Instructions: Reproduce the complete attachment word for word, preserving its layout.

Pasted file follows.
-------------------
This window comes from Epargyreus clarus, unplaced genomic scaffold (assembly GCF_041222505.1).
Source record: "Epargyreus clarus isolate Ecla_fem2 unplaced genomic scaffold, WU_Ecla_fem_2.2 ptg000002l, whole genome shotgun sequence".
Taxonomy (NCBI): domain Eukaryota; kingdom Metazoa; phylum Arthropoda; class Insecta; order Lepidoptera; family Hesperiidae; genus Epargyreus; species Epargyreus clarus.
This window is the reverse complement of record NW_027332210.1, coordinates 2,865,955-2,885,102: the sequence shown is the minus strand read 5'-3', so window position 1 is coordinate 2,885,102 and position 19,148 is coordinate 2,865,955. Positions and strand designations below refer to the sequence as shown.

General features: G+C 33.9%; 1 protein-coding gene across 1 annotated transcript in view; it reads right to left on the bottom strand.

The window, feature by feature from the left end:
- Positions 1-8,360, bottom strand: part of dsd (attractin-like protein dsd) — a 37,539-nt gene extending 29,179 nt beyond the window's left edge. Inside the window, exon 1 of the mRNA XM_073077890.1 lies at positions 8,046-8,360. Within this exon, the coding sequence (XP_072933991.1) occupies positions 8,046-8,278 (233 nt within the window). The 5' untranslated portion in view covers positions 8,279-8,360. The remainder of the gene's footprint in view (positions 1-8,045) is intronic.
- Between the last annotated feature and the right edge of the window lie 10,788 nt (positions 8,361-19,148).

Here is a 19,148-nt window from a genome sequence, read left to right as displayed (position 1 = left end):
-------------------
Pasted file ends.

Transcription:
This window comes from Epargyreus clarus, unplaced genomic scaffold (assembly GCF_041222505.1).
Source record: "Epargyreus clarus isolate Ecla_fem2 unplaced genomic scaffold, WU_Ecla_fem_2.2 ptg000002l, whole genome shotgun sequence".
Taxonomy (NCBI): domain Eukaryota; kingdom Metazoa; phylum Arthropoda; class Insecta; order Lepidoptera; family Hesperiidae; genus Epargyreus; species Epargyreus clarus.
This window is the reverse complement of record NW_027332210.1, coordinates 2,865,955-2,885,102: the sequence shown is the minus strand read 5'-3', so window position 1 is coordinate 2,885,102 and position 19,148 is coordinate 2,865,955. Positions and strand designations below refer to the sequence as shown.

General features: G+C 33.9%; 1 protein-coding gene across 1 annotated transcript in view; it reads right to left on the bottom strand.

The window, feature by feature from the left end:
- Positions 1-8,360, bottom strand: part of dsd (attractin-like protein dsd) — a 37,539-nt gene extending 29,179 nt beyond the window's left edge. Inside the window, exon 1 of the mRNA XM_073077890.1 lies at positions 8,046-8,360. Within this exon, the coding sequence (XP_072933991.1) occupies positions 8,046-8,278 (233 nt within the window). The 5' untranslated portion in view covers positions 8,279-8,360. The remainder of the gene's footprint in view (positions 1-8,045) is intronic.
- Between the last annotated feature and the right edge of the window lie 10,788 nt (positions 8,361-19,148).

Here is a 19,148-nt window from a genome sequence, read left to right as displayed (position 1 = left end):